"They were out-of-this-world phenomenal," Ron said. "I went crazy about them."

So much so, the bar owner asked him to contact Matt, who was looking for folks to sign up for his movie and nominate wing joints.

"His email was so detailed and enthusiastic, we had to ask him to join us," Matt said. "We were even more psyched to include him once we met him. … He was probably the only Wing Hunter that you would call a team player. He was calm and positive when the rest of the hunters were on the verge of mutiny. We literally could not have completed the mission without him."

Although he didn't get paid for his acting, Ron did get his expenses paid, so he had a free vacation. But he acknowledged the trip wasn't all pleasure.

"The movie comes off showing everyone getting along," he said. "It wasn't always like that. There were moments where things got pretty heated just because of differences of personality."

Nonetheless, in hindsight, he said, he had a good time.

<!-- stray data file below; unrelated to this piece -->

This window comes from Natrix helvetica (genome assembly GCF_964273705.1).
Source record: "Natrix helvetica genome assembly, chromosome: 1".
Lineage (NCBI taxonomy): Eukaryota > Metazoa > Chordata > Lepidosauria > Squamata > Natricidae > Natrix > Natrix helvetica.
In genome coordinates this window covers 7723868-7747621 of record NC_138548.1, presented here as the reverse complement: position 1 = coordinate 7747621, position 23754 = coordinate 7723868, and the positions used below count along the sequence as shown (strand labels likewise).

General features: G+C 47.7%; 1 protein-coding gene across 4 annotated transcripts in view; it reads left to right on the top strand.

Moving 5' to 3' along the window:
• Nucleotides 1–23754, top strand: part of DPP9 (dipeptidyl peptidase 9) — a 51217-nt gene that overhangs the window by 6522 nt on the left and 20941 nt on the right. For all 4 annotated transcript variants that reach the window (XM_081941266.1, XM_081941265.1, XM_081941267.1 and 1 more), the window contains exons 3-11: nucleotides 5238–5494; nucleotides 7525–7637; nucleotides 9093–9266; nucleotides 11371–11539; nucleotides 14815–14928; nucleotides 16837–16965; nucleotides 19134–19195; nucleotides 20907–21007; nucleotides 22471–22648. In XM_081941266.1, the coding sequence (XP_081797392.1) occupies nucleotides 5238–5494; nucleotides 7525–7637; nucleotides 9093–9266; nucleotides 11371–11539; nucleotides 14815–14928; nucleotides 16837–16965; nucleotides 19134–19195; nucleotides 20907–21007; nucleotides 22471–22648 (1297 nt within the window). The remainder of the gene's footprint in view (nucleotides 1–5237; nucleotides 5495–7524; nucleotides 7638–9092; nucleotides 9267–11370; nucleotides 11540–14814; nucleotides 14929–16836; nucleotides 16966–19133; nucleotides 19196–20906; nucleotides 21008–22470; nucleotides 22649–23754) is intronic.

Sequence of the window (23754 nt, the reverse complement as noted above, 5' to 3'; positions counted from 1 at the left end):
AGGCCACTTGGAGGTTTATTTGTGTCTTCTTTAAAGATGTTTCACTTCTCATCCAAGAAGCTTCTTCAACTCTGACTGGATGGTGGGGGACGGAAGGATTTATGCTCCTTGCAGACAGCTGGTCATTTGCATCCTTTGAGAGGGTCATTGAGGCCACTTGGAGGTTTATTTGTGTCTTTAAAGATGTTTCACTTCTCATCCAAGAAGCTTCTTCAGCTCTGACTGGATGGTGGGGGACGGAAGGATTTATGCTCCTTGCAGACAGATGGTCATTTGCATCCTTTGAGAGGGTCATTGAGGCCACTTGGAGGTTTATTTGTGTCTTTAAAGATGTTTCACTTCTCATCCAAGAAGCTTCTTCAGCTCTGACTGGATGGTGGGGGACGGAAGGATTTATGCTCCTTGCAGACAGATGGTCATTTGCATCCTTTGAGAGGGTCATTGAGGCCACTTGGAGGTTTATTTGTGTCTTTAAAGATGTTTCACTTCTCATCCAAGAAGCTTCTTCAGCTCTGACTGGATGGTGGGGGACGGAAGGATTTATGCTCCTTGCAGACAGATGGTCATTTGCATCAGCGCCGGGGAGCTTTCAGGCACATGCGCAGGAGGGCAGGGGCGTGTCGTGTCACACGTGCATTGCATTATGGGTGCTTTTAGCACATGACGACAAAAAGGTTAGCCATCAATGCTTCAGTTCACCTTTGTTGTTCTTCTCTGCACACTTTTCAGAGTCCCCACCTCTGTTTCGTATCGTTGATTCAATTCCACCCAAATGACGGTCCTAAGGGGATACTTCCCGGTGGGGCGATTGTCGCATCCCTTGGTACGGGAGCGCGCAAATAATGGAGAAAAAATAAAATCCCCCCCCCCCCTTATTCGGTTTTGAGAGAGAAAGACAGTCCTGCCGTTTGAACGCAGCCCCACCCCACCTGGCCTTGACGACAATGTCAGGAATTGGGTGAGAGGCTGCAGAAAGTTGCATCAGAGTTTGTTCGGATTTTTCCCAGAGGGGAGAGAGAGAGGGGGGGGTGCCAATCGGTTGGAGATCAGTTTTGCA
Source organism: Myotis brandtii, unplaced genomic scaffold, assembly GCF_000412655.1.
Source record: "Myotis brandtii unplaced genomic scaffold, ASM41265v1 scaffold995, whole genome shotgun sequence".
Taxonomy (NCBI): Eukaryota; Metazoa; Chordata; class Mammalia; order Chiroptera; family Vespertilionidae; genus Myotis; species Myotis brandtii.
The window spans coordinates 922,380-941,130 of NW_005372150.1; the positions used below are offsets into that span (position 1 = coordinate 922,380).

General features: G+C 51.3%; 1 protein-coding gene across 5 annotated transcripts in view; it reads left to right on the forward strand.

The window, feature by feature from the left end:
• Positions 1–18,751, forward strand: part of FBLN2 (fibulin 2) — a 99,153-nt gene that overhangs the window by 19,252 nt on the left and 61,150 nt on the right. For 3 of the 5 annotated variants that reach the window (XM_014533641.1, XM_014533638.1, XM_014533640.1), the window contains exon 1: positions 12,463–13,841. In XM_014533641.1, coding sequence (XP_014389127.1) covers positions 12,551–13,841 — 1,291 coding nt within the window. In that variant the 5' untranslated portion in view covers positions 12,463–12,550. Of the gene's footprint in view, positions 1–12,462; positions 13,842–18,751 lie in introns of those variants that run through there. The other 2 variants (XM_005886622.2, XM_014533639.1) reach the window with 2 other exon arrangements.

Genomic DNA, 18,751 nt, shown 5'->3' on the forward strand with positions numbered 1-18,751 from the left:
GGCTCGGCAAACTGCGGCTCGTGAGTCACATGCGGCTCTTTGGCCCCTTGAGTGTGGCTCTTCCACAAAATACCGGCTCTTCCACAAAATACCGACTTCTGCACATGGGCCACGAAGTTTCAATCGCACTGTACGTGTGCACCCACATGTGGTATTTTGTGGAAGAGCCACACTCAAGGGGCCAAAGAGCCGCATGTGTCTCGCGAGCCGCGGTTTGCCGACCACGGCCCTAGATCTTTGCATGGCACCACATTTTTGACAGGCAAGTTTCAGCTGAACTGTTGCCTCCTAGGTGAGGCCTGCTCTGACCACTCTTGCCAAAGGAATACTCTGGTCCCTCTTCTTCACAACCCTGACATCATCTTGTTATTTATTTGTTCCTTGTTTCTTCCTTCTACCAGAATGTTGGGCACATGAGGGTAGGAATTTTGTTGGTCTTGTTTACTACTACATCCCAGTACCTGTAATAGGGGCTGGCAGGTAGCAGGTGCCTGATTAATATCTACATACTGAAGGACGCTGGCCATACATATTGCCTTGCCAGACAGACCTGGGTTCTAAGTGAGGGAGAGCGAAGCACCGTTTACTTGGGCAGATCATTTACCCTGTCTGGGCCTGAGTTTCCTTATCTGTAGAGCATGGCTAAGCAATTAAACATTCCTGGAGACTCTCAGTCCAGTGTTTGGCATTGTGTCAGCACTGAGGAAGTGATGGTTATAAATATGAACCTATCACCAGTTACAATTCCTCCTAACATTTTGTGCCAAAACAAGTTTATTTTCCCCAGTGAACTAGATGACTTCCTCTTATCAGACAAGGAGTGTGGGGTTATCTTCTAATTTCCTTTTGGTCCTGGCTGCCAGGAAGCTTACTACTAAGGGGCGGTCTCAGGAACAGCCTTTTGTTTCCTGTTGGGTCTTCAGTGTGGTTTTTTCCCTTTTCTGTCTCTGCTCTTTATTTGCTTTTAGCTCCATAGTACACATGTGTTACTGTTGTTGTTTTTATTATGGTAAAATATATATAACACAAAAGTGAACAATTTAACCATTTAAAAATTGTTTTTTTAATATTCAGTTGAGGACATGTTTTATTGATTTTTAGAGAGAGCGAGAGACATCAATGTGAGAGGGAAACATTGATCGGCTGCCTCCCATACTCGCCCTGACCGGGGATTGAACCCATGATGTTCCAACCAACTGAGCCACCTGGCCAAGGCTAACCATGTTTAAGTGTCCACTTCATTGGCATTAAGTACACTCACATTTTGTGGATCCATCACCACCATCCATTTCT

"Being a little older, a little smarter, actually some of the people I didn't get along with at one point have become some of my best friends," he said.

Ron wouldn't estimate the number of wings he ate, but he did say, "I gained 12 pounds in two weeks."

And he never got sick of eating wings.

"That was a weird thing," he said. "The other judges actually had a revolt. One of the judges said, 'We're having wings for breakfast, we're having wings for lunch, we're having wings for dinner. I didn't sign on for this.' Me, I was like, 'This is great.' I was loving it."

It took six more years for the film to raise enough money to be released. Ron even sold some bottles of his hot sauce to donate to the project. But serendipity allowed the movie to coincide with the Buffalo wing's 50th anniversary.

Serendipity also allowed the judges to find the Wing Hunt's winner. Again, Ron was mum about the details.

"It's covered in the movie," he said with another smile.

Still searching

In Columbus, Ron said he's still looking for the Chattahoochee

Valley's best place for wings. He has settled on Mr. Wing's for the variety and Hangar's for the traditional taste. But he welcomes suggestions.